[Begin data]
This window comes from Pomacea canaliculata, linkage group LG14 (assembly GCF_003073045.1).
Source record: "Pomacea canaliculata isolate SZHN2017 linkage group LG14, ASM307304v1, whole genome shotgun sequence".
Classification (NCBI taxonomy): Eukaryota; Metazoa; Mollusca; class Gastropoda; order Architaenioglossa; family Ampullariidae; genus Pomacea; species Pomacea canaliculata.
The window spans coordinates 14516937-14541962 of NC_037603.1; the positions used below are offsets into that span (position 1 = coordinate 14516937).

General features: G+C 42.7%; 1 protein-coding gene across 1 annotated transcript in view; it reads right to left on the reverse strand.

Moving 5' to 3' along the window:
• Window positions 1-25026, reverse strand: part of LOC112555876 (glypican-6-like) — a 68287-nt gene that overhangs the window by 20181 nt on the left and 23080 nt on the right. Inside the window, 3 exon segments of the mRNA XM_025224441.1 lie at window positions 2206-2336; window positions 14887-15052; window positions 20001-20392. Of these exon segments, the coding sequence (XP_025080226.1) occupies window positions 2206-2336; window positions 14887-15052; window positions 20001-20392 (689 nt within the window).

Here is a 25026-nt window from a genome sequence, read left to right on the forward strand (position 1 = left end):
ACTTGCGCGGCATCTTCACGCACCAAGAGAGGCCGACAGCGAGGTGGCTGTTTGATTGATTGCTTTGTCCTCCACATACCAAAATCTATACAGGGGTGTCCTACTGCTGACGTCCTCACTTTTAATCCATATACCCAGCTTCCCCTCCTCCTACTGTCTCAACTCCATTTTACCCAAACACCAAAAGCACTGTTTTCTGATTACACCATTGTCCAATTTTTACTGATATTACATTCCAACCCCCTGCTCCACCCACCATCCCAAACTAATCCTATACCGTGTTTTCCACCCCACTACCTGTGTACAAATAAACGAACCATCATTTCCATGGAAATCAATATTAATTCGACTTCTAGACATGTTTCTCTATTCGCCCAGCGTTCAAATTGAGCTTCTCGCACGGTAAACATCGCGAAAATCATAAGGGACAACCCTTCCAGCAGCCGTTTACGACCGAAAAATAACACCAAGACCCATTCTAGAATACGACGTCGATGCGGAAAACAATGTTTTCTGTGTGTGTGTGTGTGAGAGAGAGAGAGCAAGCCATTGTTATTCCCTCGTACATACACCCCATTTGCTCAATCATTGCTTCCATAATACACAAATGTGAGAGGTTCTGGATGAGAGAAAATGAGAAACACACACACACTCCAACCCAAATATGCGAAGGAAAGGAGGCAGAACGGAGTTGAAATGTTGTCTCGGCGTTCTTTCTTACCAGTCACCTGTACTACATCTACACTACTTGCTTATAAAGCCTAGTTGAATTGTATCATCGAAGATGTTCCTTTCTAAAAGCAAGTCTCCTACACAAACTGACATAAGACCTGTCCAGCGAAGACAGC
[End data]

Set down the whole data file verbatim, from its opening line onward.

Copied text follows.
This window comes from Pomacea canaliculata, linkage group LG14 (assembly GCF_003073045.1).
Source record: "Pomacea canaliculata isolate SZHN2017 linkage group LG14, ASM307304v1, whole genome shotgun sequence".
Classification (NCBI taxonomy): Eukaryota; Metazoa; Mollusca; class Gastropoda; order Architaenioglossa; family Ampullariidae; genus Pomacea; species Pomacea canaliculata.
The window spans coordinates 14516937-14541962 of NC_037603.1; the positions used below are offsets into that span (position 1 = coordinate 14516937).

General features: G+C 42.7%; 1 protein-coding gene across 1 annotated transcript in view; it reads right to left on the reverse strand.

Moving 5' to 3' along the window:
• Window positions 1-25026, reverse strand: part of LOC112555876 (glypican-6-like) — a 68287-nt gene that overhangs the window by 20181 nt on the left and 23080 nt on the right. Inside the window, 3 exon segments of the mRNA XM_025224441.1 lie at window positions 2206-2336; window positions 14887-15052; window positions 20001-20392. Of these exon segments, the coding sequence (XP_025080226.1) occupies window positions 2206-2336; window positions 14887-15052; window positions 20001-20392 (689 nt within the window).

Here is a 25026-nt window from a genome sequence, read left to right on the forward strand (position 1 = left end):
ACTTGCGCGGCATCTTCACGCACCAAGAGAGGCCGACAGCGAGGTGGCTGTTTGATTGATTGCTTTGTCCTCCACATACCAAAATCTATACAGGGGTGTCCTACTGCTGACGTCCTCACTTTTAATCCATATACCCAGCTTCCCCTCCTCCTACTGTCTCAACTCCATTTTACCCAAACACCAAAAGCACTGTTTTCTGATTACACCATTGTCCAATTTTTACTGATATTACATTCCAACCCCCTGCTCCACCCACCATCCCAAACTAATCCTATACCGTGTTTTCCACCCCACTACCTGTGTACAAATAAACGAACCATCATTTCCATGGAAATCAATATTAATTCGACTTCTAGACATGTTTCTCTATTCGCCCAGCGTTCAAATTGAGCTTCTCGCACGGTAAACATCGCGAAAATCATAAGGGACAACCCTTCCAGCAGCCGTTTACGACCGAAAAATAACACCAAGACCCATTCTAGAATACGACGTCGATGCGGAAAACAATGTTTTCTGTGTGTGTGTGTGTGAGAGAGAGAGAGCAAGCCATTGTTATTCCCTCGTACATACACCCCATTTGCTCAATCATTGCTTCCATAATACACAAATGTGAGAGGTTCTGGATGAGAGAAAATGAGAAACACACACACACTCCAACCCAAATATGCGAAGGAAAGGAGGCAGAACGGAGTTGAAATGTTGTCTCGGCGTTCTTTCTTACCAGTCACCTGTACTACATCTACACTACTTGCTTATAAAGCCTAGTTGAATTGTATCATCGAAGATGTTCCTTTCTAAAAGCAAGTCTCCTACACAAACTGACATAAGACCTGTCCAGCGAAGACAGC